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From "Alex Karasulu" <aok...@bellsouth.net>
Subject RE: [codec] StatefulDecoders
Date Thu, 04 Mar 2004 02:46:07 GMT
Brett, Noel,

How about we put our minds together and finalize some of this stuff so I can
start writing some codecs that can be added back to this project?  

> > In general, I have long preferred the pipeline/event model to
> > the approach
> >
> > that Alex had, where it would give data to the codec, and
> > then poll it for

Agreed! Mine approach was not the best but have you had a chance at looking
at the new interfaces that I sent out with the callbacks.  Shall I resend
those?

> > approach to MIME content.  And I also desperately want a
> > regex in this same

Also keep in mind that we don't want to build too much on top of this
concept.  Let's agree to keeping things as simple as possible making the
codec design do what it does: provide an interface for transforming
information.  We just need this interface to be optimal for all sorts of
implementations: those based on blocking and non-blocking IO.  Also let's
not forget about other very important requirements. One of which is keeping
decoder processing footprint small or at a fixed size regardless of the size
of data being transformed.

Let me just list the requirements one more time:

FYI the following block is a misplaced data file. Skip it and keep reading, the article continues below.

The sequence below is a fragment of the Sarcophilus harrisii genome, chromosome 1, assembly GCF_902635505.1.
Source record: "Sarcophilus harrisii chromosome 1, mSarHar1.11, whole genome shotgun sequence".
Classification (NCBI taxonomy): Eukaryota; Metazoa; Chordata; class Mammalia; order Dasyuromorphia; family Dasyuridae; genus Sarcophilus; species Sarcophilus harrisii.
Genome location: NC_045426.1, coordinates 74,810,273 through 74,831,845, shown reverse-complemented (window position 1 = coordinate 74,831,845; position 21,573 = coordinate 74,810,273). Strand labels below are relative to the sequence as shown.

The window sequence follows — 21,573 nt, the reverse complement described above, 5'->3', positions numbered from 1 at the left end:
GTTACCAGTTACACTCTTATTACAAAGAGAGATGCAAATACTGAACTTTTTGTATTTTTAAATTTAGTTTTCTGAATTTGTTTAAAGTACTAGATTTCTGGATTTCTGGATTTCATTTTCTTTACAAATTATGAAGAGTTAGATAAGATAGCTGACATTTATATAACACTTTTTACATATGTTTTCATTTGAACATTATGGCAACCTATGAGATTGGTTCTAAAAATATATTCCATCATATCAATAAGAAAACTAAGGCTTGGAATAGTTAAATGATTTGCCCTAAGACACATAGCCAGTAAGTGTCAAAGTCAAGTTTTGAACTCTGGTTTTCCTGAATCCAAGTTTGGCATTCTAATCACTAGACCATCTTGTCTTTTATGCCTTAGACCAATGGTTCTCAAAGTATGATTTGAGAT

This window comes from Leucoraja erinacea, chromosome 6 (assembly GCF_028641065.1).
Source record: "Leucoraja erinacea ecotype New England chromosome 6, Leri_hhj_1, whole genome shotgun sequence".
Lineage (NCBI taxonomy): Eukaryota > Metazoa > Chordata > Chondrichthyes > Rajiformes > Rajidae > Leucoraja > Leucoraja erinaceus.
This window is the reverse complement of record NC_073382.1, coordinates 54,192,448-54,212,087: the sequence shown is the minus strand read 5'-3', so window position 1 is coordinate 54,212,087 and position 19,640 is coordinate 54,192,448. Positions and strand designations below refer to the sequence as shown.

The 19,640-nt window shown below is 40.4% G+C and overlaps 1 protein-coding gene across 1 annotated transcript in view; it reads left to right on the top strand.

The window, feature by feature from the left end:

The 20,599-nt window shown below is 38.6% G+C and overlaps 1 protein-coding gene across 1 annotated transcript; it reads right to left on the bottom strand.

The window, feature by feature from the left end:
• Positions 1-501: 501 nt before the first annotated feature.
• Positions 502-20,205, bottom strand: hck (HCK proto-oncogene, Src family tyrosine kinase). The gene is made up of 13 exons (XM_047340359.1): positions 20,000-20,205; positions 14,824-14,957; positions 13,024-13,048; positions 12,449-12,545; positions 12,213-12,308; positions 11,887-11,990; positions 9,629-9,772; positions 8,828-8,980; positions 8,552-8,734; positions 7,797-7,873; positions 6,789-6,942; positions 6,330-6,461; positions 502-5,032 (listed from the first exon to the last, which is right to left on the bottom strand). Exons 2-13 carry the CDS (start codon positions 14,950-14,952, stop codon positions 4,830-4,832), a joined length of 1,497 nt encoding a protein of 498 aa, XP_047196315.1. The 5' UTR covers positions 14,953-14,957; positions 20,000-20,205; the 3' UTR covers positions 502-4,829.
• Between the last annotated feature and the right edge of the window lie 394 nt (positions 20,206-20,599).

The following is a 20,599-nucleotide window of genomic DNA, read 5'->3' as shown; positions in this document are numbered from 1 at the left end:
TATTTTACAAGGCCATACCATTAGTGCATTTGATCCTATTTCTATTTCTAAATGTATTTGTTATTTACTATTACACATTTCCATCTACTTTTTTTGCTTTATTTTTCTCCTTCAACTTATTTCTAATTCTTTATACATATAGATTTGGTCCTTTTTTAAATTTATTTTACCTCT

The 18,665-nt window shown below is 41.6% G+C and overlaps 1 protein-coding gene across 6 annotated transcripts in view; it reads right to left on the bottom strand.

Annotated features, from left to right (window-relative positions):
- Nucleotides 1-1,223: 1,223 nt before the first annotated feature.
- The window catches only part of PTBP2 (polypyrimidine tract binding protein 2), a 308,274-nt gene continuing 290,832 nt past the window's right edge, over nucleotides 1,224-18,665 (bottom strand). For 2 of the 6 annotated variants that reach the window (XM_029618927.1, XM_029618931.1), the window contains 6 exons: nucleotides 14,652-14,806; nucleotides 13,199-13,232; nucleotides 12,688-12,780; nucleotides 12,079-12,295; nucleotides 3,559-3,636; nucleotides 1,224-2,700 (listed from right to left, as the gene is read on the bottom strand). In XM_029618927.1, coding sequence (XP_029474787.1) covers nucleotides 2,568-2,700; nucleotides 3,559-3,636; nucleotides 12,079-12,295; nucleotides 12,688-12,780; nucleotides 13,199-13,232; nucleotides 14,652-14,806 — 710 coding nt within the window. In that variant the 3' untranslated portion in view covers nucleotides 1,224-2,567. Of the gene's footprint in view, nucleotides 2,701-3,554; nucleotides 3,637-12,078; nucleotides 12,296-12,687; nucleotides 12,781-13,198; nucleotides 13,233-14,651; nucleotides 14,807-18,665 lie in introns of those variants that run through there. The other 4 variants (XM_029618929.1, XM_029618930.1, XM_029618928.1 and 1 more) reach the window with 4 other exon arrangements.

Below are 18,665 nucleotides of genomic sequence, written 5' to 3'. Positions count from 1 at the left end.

1). Interfaces should allow for implementations that perform piece meal
decodes
   - enables implementations to have constant sized processing footprints
   - enables implementations to have efficient non-blocking and streaming
operation

2). Easily understood and simple to use

3). Interfaces should in no way shape or form restrict or limit the
performance of implementations what ever they may be.  

> You're right, my design has no concept of structured content. It was
> developed to solve a particular problem (ie. efficient streamable data
> manipulation).  If API support for structured content is required then my
> implementation doesn't (yet) support it.

You can build on this separately no?  There is no need to have the codec
interfaces take this into account other then allow this decoration in the
future rather than inhibit it.

> I'll use engine for the want of a better word to describe an element in a
> pipeline performing some operation on the data passing through it.

SEDA calls this a stage btw.

> An API aware of structured content shouldn't complicate the creation of
> simple engines such as base64 which pay no attention to data structure.
> Ideally, a structured API would extend an unstructured API and only those
> engines requiring structured features would need to use it.

+1

> I'm having trouble visualising a design that supports structured content
> without being specific to a particular type of structured content. Do you
> have some examples of what operations you would like a structured data API
> to support?  Do you see interactions between pipeline elements being
> strongly typed?

I agree with you here as well.  It is very hard to see this clearly.